In either case, I think I'd like to let others weigh in.
  6. OK, let simplify it. When you access your bank, your bank does not send the info in clear text - it is encrypted, so the router (and the "bad" guys behind the router) sees only encrypted info.

    Something similar happens with "regular" web sites as well - they tend to use https instead of http. So, the router will not see that you went to "http://mywebsite.com", it will see a connection over port 443 to IP address 123.234.56.78, and nothing else.

    Edit: Read about pfsense - and find a device (a PC) to run it instead of your router.
  7. Ok - so you're saying that basically what I want to do is impossible AT THE ROUTER LEVEL. (still I'm not sure why people report that this works then? http://www.howtogeek.com/68886/how-to-configure-your-router-for-network-wide-url-logging/)

    That PFsense appliance looks very interesting. It seems to be a dedicated firewall/security/VPN server type box, if I'm understanding right? Presumably if I set up an old computer with the right software I could replicate that (seems the cheapest one is US$450, plus their softs and support could be worth it).

    Would THAT allow me a hardware solution to log all of my own URLs? Again, I know this is possible in the trivial sense, and indeed, I've already found monitoring software that would create a URL log for me listed above amongst others). But I'd like to see if there's a simple, hardware method.

    Any other possibilities out there?
  8. Look at the date on those posts. This is all old outdated information. More and more companies are announcing that all traffic will be encrypted to their web sites. Yahoo just announce even a better email encryption.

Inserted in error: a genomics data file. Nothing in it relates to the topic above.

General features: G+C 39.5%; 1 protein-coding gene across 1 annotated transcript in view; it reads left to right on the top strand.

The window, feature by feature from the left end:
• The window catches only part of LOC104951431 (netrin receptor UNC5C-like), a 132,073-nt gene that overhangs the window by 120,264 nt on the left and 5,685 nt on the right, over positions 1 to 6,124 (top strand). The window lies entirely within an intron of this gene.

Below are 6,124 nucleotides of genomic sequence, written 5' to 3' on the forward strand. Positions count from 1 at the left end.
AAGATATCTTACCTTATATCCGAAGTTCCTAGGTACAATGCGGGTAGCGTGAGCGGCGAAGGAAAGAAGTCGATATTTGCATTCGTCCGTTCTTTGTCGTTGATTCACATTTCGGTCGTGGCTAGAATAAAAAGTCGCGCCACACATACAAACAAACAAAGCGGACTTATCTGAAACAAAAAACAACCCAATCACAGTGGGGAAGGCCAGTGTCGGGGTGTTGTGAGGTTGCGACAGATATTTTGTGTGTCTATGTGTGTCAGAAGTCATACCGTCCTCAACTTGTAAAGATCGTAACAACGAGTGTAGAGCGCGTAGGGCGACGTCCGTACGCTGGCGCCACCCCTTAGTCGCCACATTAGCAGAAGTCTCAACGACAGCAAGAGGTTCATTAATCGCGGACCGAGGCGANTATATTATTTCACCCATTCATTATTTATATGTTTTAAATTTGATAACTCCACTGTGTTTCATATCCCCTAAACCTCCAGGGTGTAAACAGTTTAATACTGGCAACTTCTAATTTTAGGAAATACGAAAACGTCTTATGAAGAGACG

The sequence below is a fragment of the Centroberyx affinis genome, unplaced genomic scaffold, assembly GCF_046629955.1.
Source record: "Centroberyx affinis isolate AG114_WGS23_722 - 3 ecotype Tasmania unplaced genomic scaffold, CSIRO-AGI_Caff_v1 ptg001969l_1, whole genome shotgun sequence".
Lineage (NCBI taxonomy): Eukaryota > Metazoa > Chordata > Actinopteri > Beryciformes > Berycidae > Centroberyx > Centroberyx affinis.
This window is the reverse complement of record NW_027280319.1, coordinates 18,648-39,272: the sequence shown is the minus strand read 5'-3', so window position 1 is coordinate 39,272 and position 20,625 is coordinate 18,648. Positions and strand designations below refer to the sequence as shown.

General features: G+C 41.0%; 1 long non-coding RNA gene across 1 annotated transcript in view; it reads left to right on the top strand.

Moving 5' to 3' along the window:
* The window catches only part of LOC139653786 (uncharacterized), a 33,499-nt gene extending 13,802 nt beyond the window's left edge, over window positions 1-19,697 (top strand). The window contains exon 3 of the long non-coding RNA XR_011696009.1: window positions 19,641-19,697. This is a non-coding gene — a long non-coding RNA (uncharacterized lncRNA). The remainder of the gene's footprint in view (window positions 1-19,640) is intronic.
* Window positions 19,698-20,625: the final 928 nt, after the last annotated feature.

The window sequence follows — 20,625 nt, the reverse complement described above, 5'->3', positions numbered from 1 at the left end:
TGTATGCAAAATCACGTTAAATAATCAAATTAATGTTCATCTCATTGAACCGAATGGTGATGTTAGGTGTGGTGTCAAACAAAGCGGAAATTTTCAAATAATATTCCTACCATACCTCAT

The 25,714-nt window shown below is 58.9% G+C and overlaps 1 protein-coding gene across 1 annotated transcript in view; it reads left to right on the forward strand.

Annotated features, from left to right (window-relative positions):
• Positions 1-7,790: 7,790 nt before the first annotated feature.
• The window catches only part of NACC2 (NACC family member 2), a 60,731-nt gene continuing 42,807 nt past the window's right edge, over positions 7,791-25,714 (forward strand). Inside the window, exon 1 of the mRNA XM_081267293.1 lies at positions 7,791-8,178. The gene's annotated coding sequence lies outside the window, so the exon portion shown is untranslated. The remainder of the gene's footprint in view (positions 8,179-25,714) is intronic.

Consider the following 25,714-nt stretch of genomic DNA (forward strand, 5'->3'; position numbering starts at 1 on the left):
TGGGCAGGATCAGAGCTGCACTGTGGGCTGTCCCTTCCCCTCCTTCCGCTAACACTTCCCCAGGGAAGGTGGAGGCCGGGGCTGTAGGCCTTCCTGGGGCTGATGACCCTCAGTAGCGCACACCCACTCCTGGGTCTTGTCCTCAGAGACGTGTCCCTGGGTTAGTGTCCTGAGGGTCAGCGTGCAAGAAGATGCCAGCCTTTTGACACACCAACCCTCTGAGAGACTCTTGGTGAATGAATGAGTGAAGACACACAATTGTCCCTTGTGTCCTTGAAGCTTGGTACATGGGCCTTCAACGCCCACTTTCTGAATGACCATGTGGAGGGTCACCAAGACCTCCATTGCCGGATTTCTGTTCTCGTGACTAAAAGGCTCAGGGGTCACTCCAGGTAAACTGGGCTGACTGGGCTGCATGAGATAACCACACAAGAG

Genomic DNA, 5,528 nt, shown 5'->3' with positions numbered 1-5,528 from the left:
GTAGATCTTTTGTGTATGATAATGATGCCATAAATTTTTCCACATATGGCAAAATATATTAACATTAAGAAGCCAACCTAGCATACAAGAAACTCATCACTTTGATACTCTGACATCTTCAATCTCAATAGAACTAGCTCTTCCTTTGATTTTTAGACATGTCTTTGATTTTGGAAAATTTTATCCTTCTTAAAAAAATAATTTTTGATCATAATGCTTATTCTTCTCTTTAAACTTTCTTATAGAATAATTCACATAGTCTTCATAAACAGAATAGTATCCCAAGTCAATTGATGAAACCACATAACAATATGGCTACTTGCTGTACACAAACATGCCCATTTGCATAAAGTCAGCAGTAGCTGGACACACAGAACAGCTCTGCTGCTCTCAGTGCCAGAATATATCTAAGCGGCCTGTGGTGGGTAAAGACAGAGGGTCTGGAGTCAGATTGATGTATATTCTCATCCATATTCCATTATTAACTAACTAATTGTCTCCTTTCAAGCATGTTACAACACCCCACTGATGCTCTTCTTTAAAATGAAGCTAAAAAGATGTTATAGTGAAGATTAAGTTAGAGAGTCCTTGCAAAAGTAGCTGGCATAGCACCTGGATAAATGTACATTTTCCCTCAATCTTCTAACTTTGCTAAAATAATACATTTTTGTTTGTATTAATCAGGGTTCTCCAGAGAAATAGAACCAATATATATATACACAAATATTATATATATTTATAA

Before you run off chasing solution start with the easy option. Load wireshark on your PC and see what you are sending and receiving. Wireshark does a great job of decoding anything that is not encrypted. Run some encrypted and non encrypted web sites you will soon see what we are talking about. You can actually see the urls in non encrypted traffic.

    You might get the site names by running reverse dns lookup but you will never see the actual URLS in encrypted data.

    PFSENSE can collect and produce reports on unencypted data but it still can do nothing about encrypted data. The problem with using a firewall is now you must place a wireless AP in front of it so your wireless traffic does not go directly to the router bypassing the firewall. It really doesn't matter a lot you either put a dedicated server in as a firewall to collect the data or you use the router to collect the data and send it to a dedicated server. There are a bunch a ways to collect data and send it from the router one of the more common is called netflow.

    Still what you will likely see from any tool you get is a report that says xxxx amount of data was send/received from ip xx.xx.xx.xx on port 443. If you are lucky and xx.xx.xx.xx resolves to a unique DNS name you might get the actual site but with akamai used most times you can not even tell what site it really is.
  9. Using Fiddler (there are other services, though I found this one the most effective), I was able to get a log of visited URLs on my machine. It is able to read HTTPS sites (though not perfectly), and it creates a lot of extraneous information which can be filtered (though I haven't figured out how to do all this filtering yet), but in general it is the solution to the initial question of getting a log of URLs which is complete.

    Again, it's hardly perfect, and indeed I have determined that getting a log of visited websites for me to keep track of my history is likely to be best accomplished by URL logs + web history + using addons that allow me to save complete webpages as a composite solution since there isn't a good solution to keeping complete records with just URL logging.

    On the other hand, many of the comments above didn't even mention this as a potential solution, so I had to go to other forums before this came up...